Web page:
Venezuela’s Ministry of People’s Power, MPPRIJP, released a statement on Friday condemning the recent police murder of 19-year-old Jairo Johan Ortiz, who was killed amid violent opposition protests.
On Thursday, transit police officer Rohenluis Leonel Mata shot Ortiz in the Venezuelan state of Miranda, killing the teenager on site. Mata believed Ortiz was one of many opposition protesters inciting violence against the socialist government — for days, right-wing protesters have been attacking police in protest against President Nicolas Maduro.
After carefully investigating the case, however, the MPPRIJP discovered that Ortiz was not involved in any public demonstration or act of violence. Upon proving Ortiz’s innocence, the MPPRIJP immediately detained Mata, who is set to face criminal charges.
“The Venezuelan state firmly repudiates this vile action and calls for peace, exhorting competent organs to make sure that justice is served and that the full weight of the law be applied to the person responsible for taking the life of an innocent young man,” MPPRIJP chief Nestor Reverol said in a statement.
“It should be noted that this officer acts on his own account, since the nature of the functions he performs (transit service), does not correspond to the functions of public order, nor is it formed in the progressive and differentiated use of our police force.”
Venezuelan Ombudsman Tarek William Saab also condemned the killing, promising Venezuelans to “not let this serious crime go unpunished.”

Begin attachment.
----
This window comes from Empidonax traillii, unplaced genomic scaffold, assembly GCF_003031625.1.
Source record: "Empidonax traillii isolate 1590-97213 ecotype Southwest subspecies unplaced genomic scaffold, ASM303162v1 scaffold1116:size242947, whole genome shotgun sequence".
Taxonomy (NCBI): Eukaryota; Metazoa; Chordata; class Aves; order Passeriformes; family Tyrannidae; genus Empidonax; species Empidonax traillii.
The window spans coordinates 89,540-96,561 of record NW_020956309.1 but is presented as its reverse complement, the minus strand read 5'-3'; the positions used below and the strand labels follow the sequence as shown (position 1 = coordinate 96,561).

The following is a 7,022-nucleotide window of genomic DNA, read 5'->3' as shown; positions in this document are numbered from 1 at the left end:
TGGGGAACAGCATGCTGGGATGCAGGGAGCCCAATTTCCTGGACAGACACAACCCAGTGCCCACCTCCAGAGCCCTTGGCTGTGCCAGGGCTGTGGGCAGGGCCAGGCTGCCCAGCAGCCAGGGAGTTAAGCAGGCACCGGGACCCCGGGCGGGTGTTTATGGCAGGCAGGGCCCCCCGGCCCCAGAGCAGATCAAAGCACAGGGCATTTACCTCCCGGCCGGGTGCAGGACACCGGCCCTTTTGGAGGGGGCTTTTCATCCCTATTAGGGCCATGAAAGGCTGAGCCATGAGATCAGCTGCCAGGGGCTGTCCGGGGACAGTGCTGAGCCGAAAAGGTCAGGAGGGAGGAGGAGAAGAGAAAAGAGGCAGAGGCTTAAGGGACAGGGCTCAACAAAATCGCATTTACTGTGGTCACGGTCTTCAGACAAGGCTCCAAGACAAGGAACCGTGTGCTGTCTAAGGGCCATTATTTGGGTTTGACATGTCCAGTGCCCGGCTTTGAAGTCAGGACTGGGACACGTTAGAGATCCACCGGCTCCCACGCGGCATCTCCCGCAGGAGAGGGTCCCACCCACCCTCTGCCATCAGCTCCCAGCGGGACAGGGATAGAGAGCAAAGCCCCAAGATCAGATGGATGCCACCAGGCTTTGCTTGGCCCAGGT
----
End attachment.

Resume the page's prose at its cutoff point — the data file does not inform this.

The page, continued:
“In response to the vile murder of the young Jairo Ortiz, we express our firm condemnation to this despicable act and would like to inform you that I am in talks with the MPPRIJP in order to investigate and sanction the deplorable act.”
Venezuelan Vice President Tarek El Aissami on Thursday slammed the ongoing opposition protests, claiming the violent demonstrations are part of a U.S.-backed coup plot to topple the socialist government.
El Aissami, who heads the country’s Anti-Coup Command, claims right-wing protesters were planning to create “guarimbas” nearby the Miraflores presidential palace in Caracas. Guarimbas are street blockades created by masked protesters who burn tires and other garbage to throw at police.
Opposition protesters began using the violent tactic in 2014 during the right-wing “La Salida” campaign, which left over 40 people dead.
El Aissami said the "guarimberos" were planning to generate enough violence in downtown Caracas to promote international intervention. Protesters faced off with police on Caracas’ main highway, launching rocks and molotov cocktails. Army vehicles were eventually called in, retaliating with water cannons and tear gas.